Archive for the ‘Discipline’ Category

jul 13

1. On tuesday this week, to simplify meal planning I chose to stay off the computer as my way of fasting. What do you do when you’re off the computer for the day? Clean and organize !!!

I went through our shoe closet which is usually blocked by a pile of shoes, mostly Daddy’s big ones that take up a ton of space. It’s always hard for the kids to put their shoes away trying to climb over the mountain, so I took all the shoes we don’t wear off the shelves and put them underneath the shoe rack, thereby leaving enough space for even DH to put a few pairs on the shelf. Ta daa!


Then I went through baby’s clothes drawers and took out what was too small or just hadn’t and wasn’t likely to get worn, so they were no longer bursting. Finally, I went through the kids toys that were everywhere and took a bunch of them out of the living room again, so there was just a reasonable number that could fit into one moderate sized toybox, so the kids can easily put everything away. Then, inspired by the little prayer table they demonstrated at bible camp, I moved the workbench and tools back out to the shed and brought the prayer table in from the sunroom and set it back up again so it would be more accessible to my kids. They were already taking a greater interest in matters of faith from their first day at camp, especially with the little saint cards they were getting.


Lastly, I had DH bring the train table in too, so they could use it more, as the sunroom is always too hot in the summer. Unfortunately, the table is hard because my almost 3 year old tends to break the track, and now if the baby gets up there he does too, and pretty soon they have no track left. They need some more practice building it up!


2- Faith Notes

* CC Lesson 9 – Next Generation Mindset

-Science is becoming the new relgion, and we need to replace it with truth!

-Right now, very little of what is said in church ever leaves it, and is heard outside those 4 walls.

-How many children, grandchildren? have wandered away? As parents we have to equip them to pass on the message AND the mission… We need to teach them to reach others.

-If I’m not passing my faith on, then the fire of my faith will dwindle. It becomes more of a struggle.

Principle: Reach the world one person at a time – pick one person, and invest in them for 2 years. This is your timonthy. The goal is that after that time they will find their own timothy and continue with the mission. -If you want your timothy to have faith, send them out to tell others!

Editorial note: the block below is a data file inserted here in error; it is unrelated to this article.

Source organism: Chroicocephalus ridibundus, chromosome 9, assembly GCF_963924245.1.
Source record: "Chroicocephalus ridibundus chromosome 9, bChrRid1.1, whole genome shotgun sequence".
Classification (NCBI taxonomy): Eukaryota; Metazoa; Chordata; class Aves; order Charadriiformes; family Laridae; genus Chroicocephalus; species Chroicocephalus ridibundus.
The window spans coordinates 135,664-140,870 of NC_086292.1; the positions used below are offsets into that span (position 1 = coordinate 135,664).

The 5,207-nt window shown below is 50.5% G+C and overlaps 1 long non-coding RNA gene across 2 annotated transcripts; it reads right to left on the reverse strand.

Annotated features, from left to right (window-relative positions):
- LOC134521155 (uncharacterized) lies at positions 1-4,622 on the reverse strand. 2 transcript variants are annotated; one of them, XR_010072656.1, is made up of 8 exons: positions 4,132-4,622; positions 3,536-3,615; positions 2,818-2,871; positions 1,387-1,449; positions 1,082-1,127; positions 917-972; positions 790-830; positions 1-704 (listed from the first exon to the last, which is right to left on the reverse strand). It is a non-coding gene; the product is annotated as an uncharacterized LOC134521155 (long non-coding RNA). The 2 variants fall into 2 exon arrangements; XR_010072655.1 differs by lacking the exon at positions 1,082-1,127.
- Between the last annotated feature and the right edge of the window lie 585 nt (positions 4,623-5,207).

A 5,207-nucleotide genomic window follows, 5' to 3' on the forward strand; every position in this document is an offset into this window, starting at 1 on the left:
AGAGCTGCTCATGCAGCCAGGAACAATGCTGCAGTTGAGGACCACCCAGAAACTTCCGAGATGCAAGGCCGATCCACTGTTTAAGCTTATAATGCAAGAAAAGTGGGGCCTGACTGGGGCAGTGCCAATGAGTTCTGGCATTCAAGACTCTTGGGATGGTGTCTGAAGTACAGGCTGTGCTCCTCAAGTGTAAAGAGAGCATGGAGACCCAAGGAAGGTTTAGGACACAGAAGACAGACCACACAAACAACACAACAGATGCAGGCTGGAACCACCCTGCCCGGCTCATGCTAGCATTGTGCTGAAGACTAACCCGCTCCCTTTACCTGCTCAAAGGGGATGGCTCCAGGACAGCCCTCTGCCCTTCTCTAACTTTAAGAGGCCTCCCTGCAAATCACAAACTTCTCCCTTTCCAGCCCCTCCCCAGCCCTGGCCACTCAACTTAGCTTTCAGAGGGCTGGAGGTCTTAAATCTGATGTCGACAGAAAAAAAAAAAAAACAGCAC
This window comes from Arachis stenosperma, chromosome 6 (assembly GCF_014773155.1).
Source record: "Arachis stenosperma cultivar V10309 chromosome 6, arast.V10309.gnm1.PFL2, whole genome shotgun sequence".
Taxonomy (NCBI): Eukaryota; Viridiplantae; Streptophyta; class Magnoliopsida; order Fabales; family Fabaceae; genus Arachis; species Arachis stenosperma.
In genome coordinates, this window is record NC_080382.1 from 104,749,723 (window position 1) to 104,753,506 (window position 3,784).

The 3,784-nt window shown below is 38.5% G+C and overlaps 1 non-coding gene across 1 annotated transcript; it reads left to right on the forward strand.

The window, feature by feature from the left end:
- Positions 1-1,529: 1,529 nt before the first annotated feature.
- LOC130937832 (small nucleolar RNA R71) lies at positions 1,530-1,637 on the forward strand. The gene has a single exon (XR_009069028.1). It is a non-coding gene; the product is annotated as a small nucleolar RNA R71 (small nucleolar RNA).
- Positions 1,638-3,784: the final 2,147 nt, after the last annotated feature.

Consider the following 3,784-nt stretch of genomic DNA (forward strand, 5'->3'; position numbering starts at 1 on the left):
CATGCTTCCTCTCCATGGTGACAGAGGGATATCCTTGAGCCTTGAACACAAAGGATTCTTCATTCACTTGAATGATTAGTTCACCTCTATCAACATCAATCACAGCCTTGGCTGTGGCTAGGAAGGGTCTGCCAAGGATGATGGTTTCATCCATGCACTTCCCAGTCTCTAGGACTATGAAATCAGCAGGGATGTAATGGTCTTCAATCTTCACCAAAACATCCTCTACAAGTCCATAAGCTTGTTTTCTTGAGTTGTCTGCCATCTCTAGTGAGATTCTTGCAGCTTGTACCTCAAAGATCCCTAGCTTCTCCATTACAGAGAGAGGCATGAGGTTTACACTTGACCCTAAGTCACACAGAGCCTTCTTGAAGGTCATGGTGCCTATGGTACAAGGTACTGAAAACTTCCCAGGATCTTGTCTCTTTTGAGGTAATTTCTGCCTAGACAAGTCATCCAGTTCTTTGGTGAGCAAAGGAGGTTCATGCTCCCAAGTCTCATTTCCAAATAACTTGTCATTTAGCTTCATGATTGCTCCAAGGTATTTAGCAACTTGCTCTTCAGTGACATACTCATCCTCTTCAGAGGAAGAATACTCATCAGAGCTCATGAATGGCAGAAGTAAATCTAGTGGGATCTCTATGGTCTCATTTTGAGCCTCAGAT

– We can’t shy away from ANYBODY, because it’s so important to get that door open to pass along the mission.

-If you do not reach out, the group/message/mission will die – always. Fostering Community alone is never enough. (this goes for more than just religion etc but for any group/cause)

-Churches especially, tend to focus on event–based evangelization – They have this speaker come in and talk to a large diverse group – that is only an addition mindset, This is a one-shot deal, sooner or they have to come back down the mountain… (w/e impact the speaker may have probably won’t last) we want multiplication: (I have to reach that person, and make sure they reach others)

-It is frustrating when you don’t succeed with a Timothy but we have to remember, ultimately, it’s all up to God. The seeds we plant, our time investing and waiting to see fruit etc- it’s an offering to the Lord!

-Don’t HIDE your faith around unbeleivers – Say it, LIVE IT!

-We have to have a heart for the lost, AND know how to REACH the lost. *We can’t just form our own little community while the rest of the world is going to hell!’

-There will be more failures than successes, but the successes shine brighter than the failures.

* As a result of Courageous Catholic, I’ve been reflecting a lot on my faith journey and my personal testimony lately: That moment of conversion – it’s like tripping into grace, stumbling into truth, and falling into Love.

* We watched God of Wonders together as part of date night. I know he finds cool facts about nature/animals interesting too, and there were lots of them in the movie. Sadly by the end we were both falling asleep, but I know DH was still listening, because he complained about being preached at. However, it wasn’t in a preachy way, the speaker was speaking with such heart… Anyway, if DH had never heard the gospel spelled out before then, he did now. I didn’t expect a major transformation, I just want him to start thinking… And he did. And we had a bit of friendly – peaceful – discussion 🙂 I also discovered that his (recently decided) favorite animal is an octopus 🙂

* Two small reflections while praying in the back yard:
‘Man can not live on bread alone, but by every word that comes from the mouth of God’ – Lord, help me live full on every word that comes from your mouth. Awake my soul to live full this moment.

‘This is my beloved son, with whom I am well pleased’ – As I prayed for hubby, ‘Lord let me see him through your eyes, please reveal to me areas in which I am not respecting him, show me how I can change…’ I heard God remind me, ‘Charles is my beloved son.’ He’s God’s beloved too, and when I hurt him, it hurts God!